Wearable art made on the farm: Ruth Gonzalez cozies up with two local fiber farmers.

Author:Gonzalez, Ruth
Position:Buy local

Mountain women have long used their creativity to produce beautiful things from resources readily found on their farms. And today, modern mountain farms raise all sorts of fiber-producing animals whose fibers can be used to create yarn or felt for rugs, clothing, hats and crafts.

Julie and Dan Wilson's picturesque farm (Jehovah Raah Farm) is one of the oldest working farmsteads in Haywood County. On their 30 acres, registered Shetland sheep, llamas, alpacas, and Angora goats roam the green rolling pastures; all of the animals produce soft to super-soft fleeces. Heirloom Scottish Highland cattle are also pastured on their farm; their long coarse hair is suitable for rug yarn. But, Julie and Dan's three Angora rabbits have the silkiest hair of all.

In springtime, Julie sheers the animals (don't worry, it's painless). She then sends the fleeces to a fiber processing company where they wash and card (comb) the fiber into long, fluffy strips called rovings. Julie hand-spins the rovings into skeins of luxuriant yarns, most of which are not dyed. Shetland sheep, whose fine, soft wool is even suitable for baby clothing, have eight distinct fleece colors that range from light grayish-brown to black. If you find wool scratchy, Julie suggests trying the finer wools (like Shetland) that have not been factory processed. The softest fibers--especially mohair (from Angora goats) and angora (from Angora rabbits)--are usually spun into a foundation of Shetland fibers to create a stronger, loftier yarn.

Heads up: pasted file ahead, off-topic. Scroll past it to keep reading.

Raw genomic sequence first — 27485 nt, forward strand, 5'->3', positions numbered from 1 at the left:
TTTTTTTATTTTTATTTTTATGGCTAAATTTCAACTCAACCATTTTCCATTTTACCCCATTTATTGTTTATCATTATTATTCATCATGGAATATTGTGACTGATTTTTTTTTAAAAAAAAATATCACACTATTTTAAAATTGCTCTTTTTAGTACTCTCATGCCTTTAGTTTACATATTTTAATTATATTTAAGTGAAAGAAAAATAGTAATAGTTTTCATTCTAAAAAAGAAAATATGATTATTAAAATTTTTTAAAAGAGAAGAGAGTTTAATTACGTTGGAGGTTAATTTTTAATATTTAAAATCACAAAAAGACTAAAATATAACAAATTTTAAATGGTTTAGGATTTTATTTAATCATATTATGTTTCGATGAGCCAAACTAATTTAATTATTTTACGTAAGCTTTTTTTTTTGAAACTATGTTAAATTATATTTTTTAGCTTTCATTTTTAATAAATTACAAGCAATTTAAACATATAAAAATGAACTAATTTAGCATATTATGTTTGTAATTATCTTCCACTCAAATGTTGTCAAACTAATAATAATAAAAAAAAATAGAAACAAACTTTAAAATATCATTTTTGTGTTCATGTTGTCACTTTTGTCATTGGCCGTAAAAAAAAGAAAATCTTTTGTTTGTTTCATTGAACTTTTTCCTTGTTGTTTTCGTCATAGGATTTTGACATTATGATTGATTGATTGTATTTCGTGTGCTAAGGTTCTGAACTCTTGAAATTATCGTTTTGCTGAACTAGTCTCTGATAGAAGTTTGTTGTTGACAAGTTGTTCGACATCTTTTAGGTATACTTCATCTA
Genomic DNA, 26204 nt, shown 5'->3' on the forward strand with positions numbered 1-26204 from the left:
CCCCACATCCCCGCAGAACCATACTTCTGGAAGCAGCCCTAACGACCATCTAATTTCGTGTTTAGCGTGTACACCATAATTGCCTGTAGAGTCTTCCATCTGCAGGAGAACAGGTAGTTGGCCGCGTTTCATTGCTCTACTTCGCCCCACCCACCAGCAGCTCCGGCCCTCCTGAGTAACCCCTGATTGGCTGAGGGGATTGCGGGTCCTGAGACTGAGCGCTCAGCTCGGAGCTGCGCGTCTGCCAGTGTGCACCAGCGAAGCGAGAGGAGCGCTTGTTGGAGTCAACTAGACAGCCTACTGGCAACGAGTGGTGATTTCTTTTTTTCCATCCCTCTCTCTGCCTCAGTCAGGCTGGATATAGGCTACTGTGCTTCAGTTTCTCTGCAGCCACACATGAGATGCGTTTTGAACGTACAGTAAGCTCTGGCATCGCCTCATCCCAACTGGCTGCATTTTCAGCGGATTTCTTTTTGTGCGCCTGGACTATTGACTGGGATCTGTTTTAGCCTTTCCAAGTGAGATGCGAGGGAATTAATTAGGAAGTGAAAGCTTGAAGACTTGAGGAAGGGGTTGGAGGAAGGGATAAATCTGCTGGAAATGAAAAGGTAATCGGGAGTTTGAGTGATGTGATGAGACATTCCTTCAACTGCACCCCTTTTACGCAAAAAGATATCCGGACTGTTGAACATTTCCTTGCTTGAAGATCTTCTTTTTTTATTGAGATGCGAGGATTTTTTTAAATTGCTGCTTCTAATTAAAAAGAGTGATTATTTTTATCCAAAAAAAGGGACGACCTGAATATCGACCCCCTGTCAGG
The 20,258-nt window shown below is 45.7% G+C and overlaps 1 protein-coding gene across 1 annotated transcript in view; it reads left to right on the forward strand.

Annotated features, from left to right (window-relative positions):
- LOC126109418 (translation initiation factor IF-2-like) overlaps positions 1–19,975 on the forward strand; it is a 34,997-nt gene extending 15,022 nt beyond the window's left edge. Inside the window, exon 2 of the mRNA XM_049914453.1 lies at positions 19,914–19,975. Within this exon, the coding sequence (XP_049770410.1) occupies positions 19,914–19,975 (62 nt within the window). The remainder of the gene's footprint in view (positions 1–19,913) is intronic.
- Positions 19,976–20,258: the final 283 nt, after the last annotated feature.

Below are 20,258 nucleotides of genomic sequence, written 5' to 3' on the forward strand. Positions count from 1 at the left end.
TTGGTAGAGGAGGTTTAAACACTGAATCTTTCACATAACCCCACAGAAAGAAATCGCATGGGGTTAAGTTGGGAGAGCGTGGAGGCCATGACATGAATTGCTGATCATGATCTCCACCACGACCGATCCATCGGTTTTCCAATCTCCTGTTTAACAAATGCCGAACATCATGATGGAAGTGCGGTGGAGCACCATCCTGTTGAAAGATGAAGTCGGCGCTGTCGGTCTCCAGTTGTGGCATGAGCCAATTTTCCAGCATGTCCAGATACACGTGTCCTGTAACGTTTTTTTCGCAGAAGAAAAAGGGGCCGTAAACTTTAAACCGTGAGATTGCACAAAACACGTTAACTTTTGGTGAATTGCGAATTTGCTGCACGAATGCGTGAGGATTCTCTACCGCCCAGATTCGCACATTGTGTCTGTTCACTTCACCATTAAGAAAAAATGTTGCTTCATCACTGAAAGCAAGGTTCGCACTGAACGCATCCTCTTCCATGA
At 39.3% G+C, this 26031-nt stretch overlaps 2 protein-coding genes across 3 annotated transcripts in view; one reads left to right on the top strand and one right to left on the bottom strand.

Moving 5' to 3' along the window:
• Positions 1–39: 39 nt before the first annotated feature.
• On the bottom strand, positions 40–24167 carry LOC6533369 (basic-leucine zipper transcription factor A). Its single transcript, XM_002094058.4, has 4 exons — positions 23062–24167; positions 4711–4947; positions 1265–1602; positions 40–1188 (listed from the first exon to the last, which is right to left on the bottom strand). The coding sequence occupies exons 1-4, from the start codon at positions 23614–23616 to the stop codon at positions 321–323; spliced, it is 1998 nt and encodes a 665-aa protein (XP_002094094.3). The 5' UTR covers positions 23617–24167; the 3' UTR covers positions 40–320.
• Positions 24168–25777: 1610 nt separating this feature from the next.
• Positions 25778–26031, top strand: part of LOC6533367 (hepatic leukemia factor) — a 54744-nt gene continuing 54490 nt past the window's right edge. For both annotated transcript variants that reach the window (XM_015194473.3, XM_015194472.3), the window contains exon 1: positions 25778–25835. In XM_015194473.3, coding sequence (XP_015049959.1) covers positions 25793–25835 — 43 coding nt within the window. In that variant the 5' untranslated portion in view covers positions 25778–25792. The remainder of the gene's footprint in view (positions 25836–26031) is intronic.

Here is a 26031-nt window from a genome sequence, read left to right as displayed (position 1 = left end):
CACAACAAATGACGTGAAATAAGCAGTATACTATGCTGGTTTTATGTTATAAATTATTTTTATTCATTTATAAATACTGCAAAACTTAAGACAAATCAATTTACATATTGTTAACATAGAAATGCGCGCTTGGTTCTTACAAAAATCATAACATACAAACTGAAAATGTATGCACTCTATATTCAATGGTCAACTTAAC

Julie produces two types of yarn: homespun and novelty. Homespun yam is very popular for its slight irregularities and handmade qualities. Novelty yarn has a silk strand or commercial eyelash yam added to the base fiber while spinning. It's very decorative and a favorite of scarf makers.

Julie also teaches spinning. She taught Sandy Melton to spin in 1994, the same year that Sandy and her neighbor bought seven Angora goats. Within 10 days, they had 17 goats, and her herd was on its way. Nowhere Branch Farm (Sandy's farm) in Madison County, is now home to about 56 registered Angora goats. It only took a couple of years for the goats to noticeably enrich Sandy's 21-acres. Neighbors thought she had fertilized the pastures, but it was the manure the goats left behind that greened everything up.


Angora goat fiber is very soft and shiny. Sandy creates a lustrous, durable yarn by blending her mohair with local domestic wool. Even though Sandy...

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